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Fight like a girl

By Melissa Kurtz

Girls 12 years and up were invited to attend a self-defense course at Missouri Western’s Griffon

Indoor Sports Complex on March 9.

Missouri Western partnered with the Kiwanis Club, the YWCA and many others to bring the

T.A.K.E defense classes to St. Joseph. This is the second time that this event has been hosted in St.

Joseph, and the first time the event has been hosted at Western. The event boasted a turnout of about

200 women in all.

Colleen Kowich, director of Alumni Relations, explained that though the event was free for any

woman above the age of twelve, people who did donate received gifts from the event’s sponsors.

“The donations go to support the Ali Kemp Foundation and the Kiwanis Club of St. Joseph.”

Kowich said. “The Ali Kemp Foundation provides this self defense course for free all over the country,

and donations go to support that. Those who donate receive a gift bag and a t-shirt from our sponsors.”

Rodger Kemp, the founder of the Ali Kemp Foundation, said he believes that women and

children are a community’s best resource.

“You know, I believe that the world is 99 percent good.” Kemp said. “But it’s the other one

percent we have to worry about. It’s predators that cause harm and that take lives. That’s the point of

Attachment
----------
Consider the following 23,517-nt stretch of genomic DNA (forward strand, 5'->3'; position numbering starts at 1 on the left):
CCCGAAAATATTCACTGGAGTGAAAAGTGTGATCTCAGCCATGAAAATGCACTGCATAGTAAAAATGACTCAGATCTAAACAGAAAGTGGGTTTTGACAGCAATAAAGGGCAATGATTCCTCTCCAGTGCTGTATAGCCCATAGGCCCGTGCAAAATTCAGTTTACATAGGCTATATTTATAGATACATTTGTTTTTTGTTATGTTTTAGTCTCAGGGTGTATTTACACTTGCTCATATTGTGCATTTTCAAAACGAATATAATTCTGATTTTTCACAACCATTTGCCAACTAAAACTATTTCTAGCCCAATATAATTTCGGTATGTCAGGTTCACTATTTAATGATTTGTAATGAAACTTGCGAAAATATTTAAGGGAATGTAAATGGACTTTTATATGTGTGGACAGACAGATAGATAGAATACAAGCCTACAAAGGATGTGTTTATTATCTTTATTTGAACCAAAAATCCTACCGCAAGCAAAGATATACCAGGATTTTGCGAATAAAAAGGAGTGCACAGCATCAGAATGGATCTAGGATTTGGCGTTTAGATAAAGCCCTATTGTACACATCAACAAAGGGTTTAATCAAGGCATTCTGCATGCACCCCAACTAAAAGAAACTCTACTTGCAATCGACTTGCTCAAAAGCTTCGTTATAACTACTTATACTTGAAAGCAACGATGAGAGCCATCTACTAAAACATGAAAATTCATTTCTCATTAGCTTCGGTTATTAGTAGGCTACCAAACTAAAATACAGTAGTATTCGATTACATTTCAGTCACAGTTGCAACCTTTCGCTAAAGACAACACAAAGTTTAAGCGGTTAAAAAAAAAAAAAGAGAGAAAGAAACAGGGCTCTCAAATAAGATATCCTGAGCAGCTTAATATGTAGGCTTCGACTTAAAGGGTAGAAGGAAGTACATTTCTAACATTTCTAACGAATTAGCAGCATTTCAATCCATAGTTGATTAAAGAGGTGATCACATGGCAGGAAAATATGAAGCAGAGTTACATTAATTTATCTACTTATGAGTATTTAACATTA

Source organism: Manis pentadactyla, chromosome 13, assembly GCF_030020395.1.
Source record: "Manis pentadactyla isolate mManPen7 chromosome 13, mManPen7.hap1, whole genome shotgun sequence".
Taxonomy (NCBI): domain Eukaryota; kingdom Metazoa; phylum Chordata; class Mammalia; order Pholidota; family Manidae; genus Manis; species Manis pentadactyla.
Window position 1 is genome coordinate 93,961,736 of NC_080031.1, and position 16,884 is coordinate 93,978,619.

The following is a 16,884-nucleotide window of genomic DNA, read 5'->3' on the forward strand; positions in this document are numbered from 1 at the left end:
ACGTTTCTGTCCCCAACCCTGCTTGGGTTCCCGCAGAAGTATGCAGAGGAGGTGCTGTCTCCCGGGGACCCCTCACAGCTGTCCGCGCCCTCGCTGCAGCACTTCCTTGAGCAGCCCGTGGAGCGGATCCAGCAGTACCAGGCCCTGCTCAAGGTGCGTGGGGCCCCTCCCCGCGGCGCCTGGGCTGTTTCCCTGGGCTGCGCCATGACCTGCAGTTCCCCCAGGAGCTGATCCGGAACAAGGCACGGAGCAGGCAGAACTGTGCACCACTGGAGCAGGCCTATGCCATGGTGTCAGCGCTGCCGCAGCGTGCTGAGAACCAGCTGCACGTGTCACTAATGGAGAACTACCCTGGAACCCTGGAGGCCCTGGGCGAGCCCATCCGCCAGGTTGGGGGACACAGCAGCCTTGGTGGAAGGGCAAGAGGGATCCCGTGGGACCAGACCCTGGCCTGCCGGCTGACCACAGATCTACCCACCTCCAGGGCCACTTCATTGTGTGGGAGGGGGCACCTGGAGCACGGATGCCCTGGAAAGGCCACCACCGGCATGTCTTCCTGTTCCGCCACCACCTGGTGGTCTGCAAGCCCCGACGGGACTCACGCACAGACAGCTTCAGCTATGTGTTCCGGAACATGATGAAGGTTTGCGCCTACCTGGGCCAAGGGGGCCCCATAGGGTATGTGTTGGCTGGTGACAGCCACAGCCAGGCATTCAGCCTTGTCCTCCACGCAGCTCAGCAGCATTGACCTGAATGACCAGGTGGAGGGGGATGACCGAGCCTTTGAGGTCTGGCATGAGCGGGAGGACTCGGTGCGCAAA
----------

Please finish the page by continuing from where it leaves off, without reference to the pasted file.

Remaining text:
this program, to teach women to defend themselves in that situation.”

The T.A.K.E. defense course is an intensive two-hour program that teaches women what to do

when faced with the threat of violence. Jill Leiker, a T.A.K.E defense instructor and executive director for

the Ali Kemp Foundation, said there are several things women can do to decrease the likelihood of being

attacked.

“First and foremost, follow your intuition.” Leiker said. “If a situation feels off, it is off. Don’t

ignore it, don’t think you’re being paranoid. Be aware, be prepared. It’s what will keep you alive.”

Leiker and her partner showed women what to do if faced with physical violence. They showed

the best ways to thwart common tactics like chokeholds, hair pulling, or being forced to the ground.

“It’s all about physical memory.” Leiker said. “If you haven’t thought of what you would do in a

certain situation, you have no recall. You will freeze, and that’s the worst thing you can do during an

attack. It can take as little as fifteen minutes for someone to hurt, assault or kill you.”

The event raised $1,500 for the Ali Kemp Foundation and proved to be a resounding success

with the women in St. Joseph.

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